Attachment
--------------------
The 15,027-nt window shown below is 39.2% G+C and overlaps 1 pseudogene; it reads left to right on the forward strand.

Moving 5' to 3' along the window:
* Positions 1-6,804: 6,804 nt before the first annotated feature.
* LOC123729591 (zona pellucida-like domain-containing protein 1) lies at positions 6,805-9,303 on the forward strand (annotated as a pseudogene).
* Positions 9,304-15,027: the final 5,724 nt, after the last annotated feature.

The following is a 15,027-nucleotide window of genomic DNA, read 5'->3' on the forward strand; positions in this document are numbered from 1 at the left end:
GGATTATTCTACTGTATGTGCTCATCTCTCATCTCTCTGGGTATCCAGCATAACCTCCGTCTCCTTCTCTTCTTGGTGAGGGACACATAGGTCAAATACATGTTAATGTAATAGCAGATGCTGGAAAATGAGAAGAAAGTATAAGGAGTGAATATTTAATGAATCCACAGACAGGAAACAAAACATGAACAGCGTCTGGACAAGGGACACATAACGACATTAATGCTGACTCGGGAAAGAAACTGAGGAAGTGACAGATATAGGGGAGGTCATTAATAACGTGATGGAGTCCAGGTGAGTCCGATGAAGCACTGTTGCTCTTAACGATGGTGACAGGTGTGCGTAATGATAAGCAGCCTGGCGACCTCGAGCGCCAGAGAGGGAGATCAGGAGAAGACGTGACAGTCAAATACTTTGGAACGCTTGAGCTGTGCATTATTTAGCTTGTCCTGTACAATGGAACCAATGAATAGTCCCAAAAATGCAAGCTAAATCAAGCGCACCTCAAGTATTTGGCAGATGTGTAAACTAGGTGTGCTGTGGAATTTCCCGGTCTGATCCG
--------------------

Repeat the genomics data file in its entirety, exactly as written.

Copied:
The 15,027-nt window shown below is 39.2% G+C and overlaps 1 pseudogene; it reads left to right on the forward strand.

Moving 5' to 3' along the window:
* Positions 1-6,804: 6,804 nt before the first annotated feature.
* LOC123729591 (zona pellucida-like domain-containing protein 1) lies at positions 6,805-9,303 on the forward strand (annotated as a pseudogene).
* Positions 9,304-15,027: the final 5,724 nt, after the last annotated feature.

The following is a 15,027-nucleotide window of genomic DNA, read 5'->3' on the forward strand; positions in this document are numbered from 1 at the left end:
GGATTATTCTACTGTATGTGCTCATCTCTCATCTCTCTGGGTATCCAGCATAACCTCCGTCTCCTTCTCTTCTTGGTGAGGGACACATAGGTCAAATACATGTTAATGTAATAGCAGATGCTGGAAAATGAGAAGAAAGTATAAGGAGTGAATATTTAATGAATCCACAGACAGGAAACAAAACATGAACAGCGTCTGGACAAGGGACACATAACGACATTAATGCTGACTCGGGAAAGAAACTGAGGAAGTGACAGATATAGGGGAGGTCATTAATAACGTGATGGAGTCCAGGTGAGTCCGATGAAGCACTGTTGCTCTTAACGATGGTGACAGGTGTGCGTAATGATAAGCAGCCTGGCGACCTCGAGCGCCAGAGAGGGAGATCAGGAGAAGACGTGACAGTCAAATACTTTGGAACGCTTGAGCTGTGCATTATTTAGCTTGTCCTGTACAATGGAACCAATGAATAGTCCCAAAAATGCAAGCTAAATCAAGCGCACCTCAAGTATTTGGCAGATGTGTAAACTAGGTGTGCTGTGGAATTTCCCGGTCTGATCCG